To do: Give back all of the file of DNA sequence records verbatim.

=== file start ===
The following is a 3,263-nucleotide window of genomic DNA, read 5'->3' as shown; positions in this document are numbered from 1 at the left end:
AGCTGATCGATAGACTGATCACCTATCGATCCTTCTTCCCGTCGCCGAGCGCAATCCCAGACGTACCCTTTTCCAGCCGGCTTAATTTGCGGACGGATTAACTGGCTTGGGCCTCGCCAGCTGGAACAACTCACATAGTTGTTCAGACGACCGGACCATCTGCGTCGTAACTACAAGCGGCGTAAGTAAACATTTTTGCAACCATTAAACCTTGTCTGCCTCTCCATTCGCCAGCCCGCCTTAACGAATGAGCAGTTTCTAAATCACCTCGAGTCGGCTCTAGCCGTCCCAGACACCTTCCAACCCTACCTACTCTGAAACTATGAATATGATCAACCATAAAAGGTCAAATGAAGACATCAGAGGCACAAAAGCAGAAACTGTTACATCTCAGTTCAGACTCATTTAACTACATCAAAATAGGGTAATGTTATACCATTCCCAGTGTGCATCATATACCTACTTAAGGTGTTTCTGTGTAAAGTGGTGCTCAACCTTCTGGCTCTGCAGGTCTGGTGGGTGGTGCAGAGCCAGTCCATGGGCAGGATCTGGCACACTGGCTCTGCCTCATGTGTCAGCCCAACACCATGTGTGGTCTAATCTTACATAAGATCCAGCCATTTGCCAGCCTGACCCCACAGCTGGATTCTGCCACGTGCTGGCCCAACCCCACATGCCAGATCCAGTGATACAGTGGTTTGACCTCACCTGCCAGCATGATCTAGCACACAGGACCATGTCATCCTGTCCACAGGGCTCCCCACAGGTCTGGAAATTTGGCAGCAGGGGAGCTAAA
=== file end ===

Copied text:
The following is a 3,263-nucleotide window of genomic DNA, read 5'->3' as shown; positions in this document are numbered from 1 at the left end:
AGCTGATCGATAGACTGATCACCTATCGATCCTTCTTCCCGTCGCCGAGCGCAATCCCAGACGTACCCTTTTCCAGCCGGCTTAATTTGCGGACGGATTAACTGGCTTGGGCCTCGCCAGCTGGAACAACTCACATAGTTGTTCAGACGACCGGACCATCTGCGTCGTAACTACAAGCGGCGTAAGTAAACATTTTTGCAACCATTAAACCTTGTCTGCCTCTCCATTCGCCAGCCCGCCTTAACGAATGAGCAGTTTCTAAATCACCTCGAGTCGGCTCTAGCCGTCCCAGACACCTTCCAACCCTACCTACTCTGAAACTATGAATATGATCAACCATAAAAGGTCAAATGAAGACATCAGAGGCACAAAAGCAGAAACTGTTACATCTCAGTTCAGACTCATTTAACTACATCAAAATAGGGTAATGTTATACCATTCCCAGTGTGCATCATATACCTACTTAAGGTGTTTCTGTGTAAAGTGGTGCTCAACCTTCTGGCTCTGCAGGTCTGGTGGGTGGTGCAGAGCCAGTCCATGGGCAGGATCTGGCACACTGGCTCTGCCTCATGTGTCAGCCCAACACCATGTGTGGTCTAATCTTACATAAGATCCAGCCATTTGCCAGCCTGACCCCACAGCTGGATTCTGCCACGTGCTGGCCCAACCCCACATGCCAGATCCAGTGATACAGTGGTTTGACCTCACCTGCCAGCATGATCTAGCACACAGGACCATGTCATCCTGTCCACAGGGCTCCCCACAGGTCTGGAAATTTGGCAGCAGGGGAGCTAAA